Are older workers retail’s ideal employees?

Discussion
Sep 28, 2015

Many older boomers are delaying retirement. And when they do, they sometimes wind up getting a part-time job at retail. A movie, "The Intern," that came out Friday paid homage to the knowledge an older worker can deliver to a business.

In the comedy, Robert De Niro plays a 70-year old retired widower who gets bored and joins a "senior intern program" at a fast-growing online fashion retailer. While receiving mixed reviews, highlights mentioned seeing Ben (Mr. De Niro’s character) helping the overwhelmed founder, played by Anne Hathaway, manage business and family challenges while mentoring the other tech-savvy twenty-somethings on staff.

"Many of the best moments in the film involve placing Ben in relief to the younger male employees who become his de facto charges, as they learn the wonders of a briefcase, the power of tucking in a shirt or the importance of taking responsibility for their sloppy cluelessness," wrote Mark Olsen for the Los Angeles Times.

Numerous studies and articles have detailed how older workers are working past traditional retirement age because of limited savings and escalating health care costs amid longer life expectancies. But many Boomers are also doing so to stay engaged and for mental stimulation.

The Intern

Photo: Warner Bros. Pictures, “The Intern”

According to the Bureau of Labor Statistics, by 2022, more than 25 percent of U.S. workers will be 55 years old or older, up from 14 percent in 2002. According to AARP, nearly 10,000 Boomers reach retirement age every day.

Like Ben in "The Intern," older workers can serve as mentors for younger ones.

In a recent column for the Winston-Salem Journal, Randy Wooden, a career consultant, writes that older workers don’t need the level of training and personal development that younger employees do and are generally content with their roles.

"Statistically, older workers are actually apt to stay with you longer than that 22-year-old looking to quickly climb the ladder," he writes. "Older workers possess maturity, wisdom gained (in part) by past mistakes, work ethic, they have had been through the issues of childcare, and in general, they know what they want out of their work/life balance."

Older workers may need unique training and are likely less tech-savvy. (Mr. De Niro’s character joins Facebook for the first time in the movie.)

As far as attracting seniors, a survey from Society for Human Resource Management listed the top steps to recruit and retain older workers as: reduced hours, mentioned by 48 percent of older survey respondents; flexible scheduling, 37 percent; and providing training to upgrade skills, 29 percent.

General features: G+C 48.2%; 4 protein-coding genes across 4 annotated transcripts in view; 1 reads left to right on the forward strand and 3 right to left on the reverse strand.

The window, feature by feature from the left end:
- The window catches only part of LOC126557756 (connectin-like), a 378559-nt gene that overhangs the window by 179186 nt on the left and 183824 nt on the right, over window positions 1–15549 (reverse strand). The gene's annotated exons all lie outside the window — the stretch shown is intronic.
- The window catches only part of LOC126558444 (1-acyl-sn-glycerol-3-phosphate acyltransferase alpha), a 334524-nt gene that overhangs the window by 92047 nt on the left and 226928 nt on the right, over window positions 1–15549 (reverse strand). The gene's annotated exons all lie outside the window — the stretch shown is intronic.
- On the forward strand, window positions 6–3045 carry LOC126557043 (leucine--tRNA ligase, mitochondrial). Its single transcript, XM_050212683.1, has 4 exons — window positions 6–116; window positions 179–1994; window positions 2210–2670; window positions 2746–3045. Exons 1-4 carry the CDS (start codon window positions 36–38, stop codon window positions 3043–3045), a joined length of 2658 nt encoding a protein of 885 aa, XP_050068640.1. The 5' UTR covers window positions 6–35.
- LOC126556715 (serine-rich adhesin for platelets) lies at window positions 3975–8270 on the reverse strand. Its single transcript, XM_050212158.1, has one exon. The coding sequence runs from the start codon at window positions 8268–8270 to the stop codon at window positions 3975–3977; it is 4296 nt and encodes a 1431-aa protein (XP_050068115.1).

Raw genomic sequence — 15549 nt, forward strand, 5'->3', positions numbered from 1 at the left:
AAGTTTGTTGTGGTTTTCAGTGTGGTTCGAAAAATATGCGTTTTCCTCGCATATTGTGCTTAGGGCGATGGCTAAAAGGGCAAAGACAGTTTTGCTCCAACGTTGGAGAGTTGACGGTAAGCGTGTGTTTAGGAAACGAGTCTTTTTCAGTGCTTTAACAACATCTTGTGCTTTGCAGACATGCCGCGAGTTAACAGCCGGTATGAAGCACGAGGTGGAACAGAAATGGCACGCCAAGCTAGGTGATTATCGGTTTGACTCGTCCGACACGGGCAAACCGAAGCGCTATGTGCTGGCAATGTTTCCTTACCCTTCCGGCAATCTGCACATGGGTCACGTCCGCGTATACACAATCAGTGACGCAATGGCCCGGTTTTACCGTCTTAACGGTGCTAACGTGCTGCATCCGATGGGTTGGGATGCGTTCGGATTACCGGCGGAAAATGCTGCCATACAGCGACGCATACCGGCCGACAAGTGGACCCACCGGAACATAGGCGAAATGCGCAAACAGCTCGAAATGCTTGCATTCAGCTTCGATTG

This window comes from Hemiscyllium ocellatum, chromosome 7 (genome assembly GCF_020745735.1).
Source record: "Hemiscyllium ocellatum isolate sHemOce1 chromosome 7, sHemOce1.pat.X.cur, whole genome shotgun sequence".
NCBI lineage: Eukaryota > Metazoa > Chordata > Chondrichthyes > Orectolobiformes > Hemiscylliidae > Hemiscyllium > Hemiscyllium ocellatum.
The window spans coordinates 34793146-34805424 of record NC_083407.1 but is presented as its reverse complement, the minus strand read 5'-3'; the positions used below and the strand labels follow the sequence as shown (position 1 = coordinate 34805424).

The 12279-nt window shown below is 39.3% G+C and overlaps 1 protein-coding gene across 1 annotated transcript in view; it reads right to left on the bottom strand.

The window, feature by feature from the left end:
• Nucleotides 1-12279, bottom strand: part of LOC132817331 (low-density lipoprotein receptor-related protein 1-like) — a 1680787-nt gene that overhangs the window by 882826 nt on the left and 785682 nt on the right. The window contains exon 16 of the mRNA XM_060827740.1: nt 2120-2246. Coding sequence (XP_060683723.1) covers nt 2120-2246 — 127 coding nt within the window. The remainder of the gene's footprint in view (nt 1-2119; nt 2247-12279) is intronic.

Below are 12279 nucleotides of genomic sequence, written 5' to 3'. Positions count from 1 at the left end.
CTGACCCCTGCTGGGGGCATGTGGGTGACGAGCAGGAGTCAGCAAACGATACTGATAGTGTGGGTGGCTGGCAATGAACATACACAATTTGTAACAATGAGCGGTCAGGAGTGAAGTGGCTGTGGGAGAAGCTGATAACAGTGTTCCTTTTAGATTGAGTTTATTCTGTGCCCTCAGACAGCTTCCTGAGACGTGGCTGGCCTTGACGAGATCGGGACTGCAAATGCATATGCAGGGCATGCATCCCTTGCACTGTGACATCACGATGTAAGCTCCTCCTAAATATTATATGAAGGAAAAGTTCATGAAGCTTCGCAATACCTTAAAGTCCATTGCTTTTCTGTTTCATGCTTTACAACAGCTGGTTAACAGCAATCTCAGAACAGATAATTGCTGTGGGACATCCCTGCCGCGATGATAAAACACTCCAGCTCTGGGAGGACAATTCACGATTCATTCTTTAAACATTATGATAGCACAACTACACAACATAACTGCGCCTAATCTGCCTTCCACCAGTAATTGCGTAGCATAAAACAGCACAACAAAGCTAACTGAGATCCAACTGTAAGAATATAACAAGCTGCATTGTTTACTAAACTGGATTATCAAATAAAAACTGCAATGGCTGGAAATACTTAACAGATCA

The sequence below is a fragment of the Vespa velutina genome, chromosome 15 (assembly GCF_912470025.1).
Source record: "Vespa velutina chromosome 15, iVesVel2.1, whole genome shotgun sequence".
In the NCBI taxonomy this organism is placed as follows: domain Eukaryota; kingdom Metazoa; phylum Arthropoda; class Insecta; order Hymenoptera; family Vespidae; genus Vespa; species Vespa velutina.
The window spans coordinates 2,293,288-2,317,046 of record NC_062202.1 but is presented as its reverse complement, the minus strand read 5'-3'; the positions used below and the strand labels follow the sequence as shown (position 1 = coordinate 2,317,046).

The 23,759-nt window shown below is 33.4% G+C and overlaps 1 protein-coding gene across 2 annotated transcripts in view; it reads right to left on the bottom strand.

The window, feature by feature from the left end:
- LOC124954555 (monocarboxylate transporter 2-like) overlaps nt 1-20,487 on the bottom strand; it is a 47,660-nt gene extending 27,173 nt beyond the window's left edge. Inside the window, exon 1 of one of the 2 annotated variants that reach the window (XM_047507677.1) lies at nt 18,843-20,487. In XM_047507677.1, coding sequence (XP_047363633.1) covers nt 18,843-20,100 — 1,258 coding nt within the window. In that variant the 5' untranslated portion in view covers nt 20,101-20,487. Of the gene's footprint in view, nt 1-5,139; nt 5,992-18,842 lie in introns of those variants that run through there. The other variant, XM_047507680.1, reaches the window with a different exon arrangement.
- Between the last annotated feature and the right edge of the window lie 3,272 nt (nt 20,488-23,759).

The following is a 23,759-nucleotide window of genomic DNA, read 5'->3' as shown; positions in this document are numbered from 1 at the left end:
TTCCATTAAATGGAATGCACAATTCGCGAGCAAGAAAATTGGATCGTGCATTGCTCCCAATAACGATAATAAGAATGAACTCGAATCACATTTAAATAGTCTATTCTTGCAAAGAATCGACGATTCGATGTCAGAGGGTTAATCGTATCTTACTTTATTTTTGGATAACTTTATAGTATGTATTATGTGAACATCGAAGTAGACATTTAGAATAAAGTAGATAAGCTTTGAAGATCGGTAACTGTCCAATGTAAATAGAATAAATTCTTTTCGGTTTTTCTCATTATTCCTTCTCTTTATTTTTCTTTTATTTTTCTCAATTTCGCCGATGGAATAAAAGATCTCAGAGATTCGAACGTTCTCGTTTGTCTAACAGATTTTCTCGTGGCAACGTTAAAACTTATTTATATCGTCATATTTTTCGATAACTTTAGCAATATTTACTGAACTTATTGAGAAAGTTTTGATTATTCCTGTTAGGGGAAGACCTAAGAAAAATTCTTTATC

Should retailers be more open to hiring older workers (55+) for both store and corporate positions? What are the up and downsides of hiring older workers?

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"If retailers hire older workers will they be taking the jobs that young people so desperately need? And there is the paradoxical question: are older workers taking jobs because they need to support their kids who have moved back home?"
"While I agree with Ian I have to say it depends on the individual and what kind of retail we are talking about here. Would a 20-something really want fashion help from the average American over 70?"

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19 Comments on "Are older workers retail’s ideal employees?"


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Ian Percy
Guest
6 years 7 months ago

Well, long ago I had to abandon my belief that you should never go to a doctor younger than you. I kind of ran out of options. But, in keeping my belief system thus aligned, I think there is huge advantage to having seniors in retail. The work ethic is what we all long to return to and things like patience, mature common sense and customer respect are, in most cases, all right there. The two areas I’d be most conscious of, or concerned about, are personal energy and product information.

Some of us should consider jumping on two new business opportunities, namely: 1. a new approach to hiring, and 2. a new approach to training and development. As ancient texts teach us: new and old wines need to be handled differently!

Chris Petersen, PhD
Guest
6 years 7 months ago

The three keys to success for older workers are those listed at the end of the article: reduced hours (part-time), flexible scheduling and training/development.

Given the challenges of staffing retail stores for longer hours, part-time staff are critical. Part-time staff who show up on time are even more critical. Many smaller stores have been effectively staffing with older workers for years. And there’s the infamous Walmart greeters/security door staff.

In this age with increasing numbers of young not being able to find jobs, there is an interesting political/policy question: if retailers hire older workers will they be taking the jobs that young people so desperately need?

And there is the paradoxical question: are older workers taking jobs because they need to support their kids who have moved back home?

Hy Louis
Guest
6 years 7 months ago